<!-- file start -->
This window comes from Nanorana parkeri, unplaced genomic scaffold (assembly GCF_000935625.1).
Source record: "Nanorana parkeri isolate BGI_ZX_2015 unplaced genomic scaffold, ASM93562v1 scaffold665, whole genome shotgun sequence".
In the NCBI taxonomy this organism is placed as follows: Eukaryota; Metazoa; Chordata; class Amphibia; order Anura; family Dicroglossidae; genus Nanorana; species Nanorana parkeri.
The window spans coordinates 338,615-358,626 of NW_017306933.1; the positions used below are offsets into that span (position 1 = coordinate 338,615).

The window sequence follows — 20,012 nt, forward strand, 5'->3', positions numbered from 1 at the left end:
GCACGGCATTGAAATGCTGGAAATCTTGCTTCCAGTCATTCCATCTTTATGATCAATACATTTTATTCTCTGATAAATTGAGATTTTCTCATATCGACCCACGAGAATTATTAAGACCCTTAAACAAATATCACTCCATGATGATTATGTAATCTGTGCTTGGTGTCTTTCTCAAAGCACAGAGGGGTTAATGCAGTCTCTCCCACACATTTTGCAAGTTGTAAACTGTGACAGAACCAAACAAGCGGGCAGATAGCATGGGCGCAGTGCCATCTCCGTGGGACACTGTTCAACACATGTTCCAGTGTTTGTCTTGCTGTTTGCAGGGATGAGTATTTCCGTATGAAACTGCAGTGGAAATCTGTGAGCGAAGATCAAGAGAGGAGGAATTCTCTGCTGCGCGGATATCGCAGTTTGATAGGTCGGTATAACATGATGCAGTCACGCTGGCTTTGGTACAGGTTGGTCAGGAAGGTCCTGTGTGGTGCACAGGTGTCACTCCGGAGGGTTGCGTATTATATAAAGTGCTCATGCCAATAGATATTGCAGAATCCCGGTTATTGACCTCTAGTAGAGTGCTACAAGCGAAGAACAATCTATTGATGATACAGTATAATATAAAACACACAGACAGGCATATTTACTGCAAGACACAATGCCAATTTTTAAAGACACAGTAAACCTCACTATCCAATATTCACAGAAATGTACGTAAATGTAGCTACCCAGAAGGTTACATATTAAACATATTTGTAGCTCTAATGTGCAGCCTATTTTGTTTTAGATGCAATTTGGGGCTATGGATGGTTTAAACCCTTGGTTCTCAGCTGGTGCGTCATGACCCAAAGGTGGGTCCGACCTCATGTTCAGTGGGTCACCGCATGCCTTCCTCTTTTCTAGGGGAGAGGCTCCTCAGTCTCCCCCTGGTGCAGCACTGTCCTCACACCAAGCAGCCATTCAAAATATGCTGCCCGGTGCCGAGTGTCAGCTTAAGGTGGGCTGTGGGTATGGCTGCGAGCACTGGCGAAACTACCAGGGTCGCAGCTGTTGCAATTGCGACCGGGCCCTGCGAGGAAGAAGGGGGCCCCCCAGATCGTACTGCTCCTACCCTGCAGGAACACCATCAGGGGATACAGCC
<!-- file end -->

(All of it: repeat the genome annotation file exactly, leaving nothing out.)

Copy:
This window comes from Nanorana parkeri, unplaced genomic scaffold (assembly GCF_000935625.1).
Source record: "Nanorana parkeri isolate BGI_ZX_2015 unplaced genomic scaffold, ASM93562v1 scaffold665, whole genome shotgun sequence".
In the NCBI taxonomy this organism is placed as follows: Eukaryota; Metazoa; Chordata; class Amphibia; order Anura; family Dicroglossidae; genus Nanorana; species Nanorana parkeri.
The window spans coordinates 338,615-358,626 of NW_017306933.1; the positions used below are offsets into that span (position 1 = coordinate 338,615).

The window sequence follows — 20,012 nt, forward strand, 5'->3', positions numbered from 1 at the left end:
GCACGGCATTGAAATGCTGGAAATCTTGCTTCCAGTCATTCCATCTTTATGATCAATACATTTTATTCTCTGATAAATTGAGATTTTCTCATATCGACCCACGAGAATTATTAAGACCCTTAAACAAATATCACTCCATGATGATTATGTAATCTGTGCTTGGTGTCTTTCTCAAAGCACAGAGGGGTTAATGCAGTCTCTCCCACACATTTTGCAAGTTGTAAACTGTGACAGAACCAAACAAGCGGGCAGATAGCATGGGCGCAGTGCCATCTCCGTGGGACACTGTTCAACACATGTTCCAGTGTTTGTCTTGCTGTTTGCAGGGATGAGTATTTCCGTATGAAACTGCAGTGGAAATCTGTGAGCGAAGATCAAGAGAGGAGGAATTCTCTGCTGCGCGGATATCGCAGTTTGATAGGTCGGTATAACATGATGCAGTCACGCTGGCTTTGGTACAGGTTGGTCAGGAAGGTCCTGTGTGGTGCACAGGTGTCACTCCGGAGGGTTGCGTATTATATAAAGTGCTCATGCCAATAGATATTGCAGAATCCCGGTTATTGACCTCTAGTAGAGTGCTACAAGCGAAGAACAATCTATTGATGATACAGTATAATATAAAACACACAGACAGGCATATTTACTGCAAGACACAATGCCAATTTTTAAAGACACAGTAAACCTCACTATCCAATATTCACAGAAATGTACGTAAATGTAGCTACCCAGAAGGTTACATATTAAACATATTTGTAGCTCTAATGTGCAGCCTATTTTGTTTTAGATGCAATTTGGGGCTATGGATGGTTTAAACCCTTGGTTCTCAGCTGGTGCGTCATGACCCAAAGGTGGGTCCGACCTCATGTTCAGTGGGTCACCGCATGCCTTCCTCTTTTCTAGGGGAGAGGCTCCTCAGTCTCCCCCTGGTGCAGCACTGTCCTCACACCAAGCAGCCATTCAAAATATGCTGCCCGGTGCCGAGTGTCAGCTTAAGGTGGGCTGTGGGTATGGCTGCGAGCACTGGCGAAACTACCAGGGTCGCAGCTGTTGCAATTGCGACCGGGCCCTGCGAGGAAGAAGGGGGCCCCCCAGATCGTACTGCTCCTACCCTGCAGGAACACCATCAGGGGATACAGCC